STAT3 governs the transcriptional switch in the TFF3-stimulated oncogenic transformation of immortalized-HMECs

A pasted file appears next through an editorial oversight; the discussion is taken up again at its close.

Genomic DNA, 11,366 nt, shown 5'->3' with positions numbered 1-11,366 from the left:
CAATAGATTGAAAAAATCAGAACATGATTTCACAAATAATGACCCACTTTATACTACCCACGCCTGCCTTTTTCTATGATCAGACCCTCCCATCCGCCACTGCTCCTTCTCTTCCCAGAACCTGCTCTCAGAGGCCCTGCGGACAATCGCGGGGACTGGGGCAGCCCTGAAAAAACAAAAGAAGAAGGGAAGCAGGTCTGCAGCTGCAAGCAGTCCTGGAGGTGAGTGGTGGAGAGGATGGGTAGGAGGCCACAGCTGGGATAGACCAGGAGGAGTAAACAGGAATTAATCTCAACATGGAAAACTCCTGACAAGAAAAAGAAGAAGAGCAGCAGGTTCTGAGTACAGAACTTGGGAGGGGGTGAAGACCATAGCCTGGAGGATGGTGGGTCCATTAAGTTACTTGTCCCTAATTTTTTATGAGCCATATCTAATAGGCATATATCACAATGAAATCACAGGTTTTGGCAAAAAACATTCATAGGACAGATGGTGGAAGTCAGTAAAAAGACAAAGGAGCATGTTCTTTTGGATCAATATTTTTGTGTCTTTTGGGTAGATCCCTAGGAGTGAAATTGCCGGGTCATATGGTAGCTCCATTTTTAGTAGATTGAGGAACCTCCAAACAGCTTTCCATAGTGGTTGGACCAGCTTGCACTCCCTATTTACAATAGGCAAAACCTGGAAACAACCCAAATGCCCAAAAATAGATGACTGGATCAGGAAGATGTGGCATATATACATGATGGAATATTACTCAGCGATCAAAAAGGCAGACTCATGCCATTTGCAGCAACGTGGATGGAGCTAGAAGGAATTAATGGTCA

Using quantitative-PCR analyses, we determined the mRNA level of genes associated with cell-cycle progression and cell survival of immortalized-HMECs with forced expression of TFF33,22. Forced expression of TFF3 in HMEC-hTERT cells increased the mRNA level of CCND1, CCNE1, and CDC25A, genes that positively regulate cell-division26 (SI 3). The mRNA level of CDKN2A and CDKN1A, an inhibitor of CDK4 and CDK2, respectively26, was decreased in HMEC-hTERT-TFF3 cells. Moreover, forced expression of TFF3 in HMEC-hTERT cells increased the mRNA level of genes, BCL2 and BCLXL/BCL2L1, which possess pro-survival activities in epithelial cells27. Concomitantly, the mRNA level of genes encoding BAX and CASP7, promoting the apoptotic process were decreased in HMEC-hTERT-TFF3 cells27. Interestingly, the mRNA level of hTERT was also increased in HMEC-hTERT-TFF3 cells indicative of a function of TFF3 in immortalization of HMECs28. Of note, forced expression of TFF3 in HMEC-hTERT cells also exhibited increased mRNA level of genes positively associated with angiogenesis9 and metastatic processes of MC and as previously reported8,22. Similar directional changes in the mRNA level of genes involved in cell-cycle progression and cell survival were observed in MCF10A or MCF12A cells with forced expression of TFF3 (SI 3).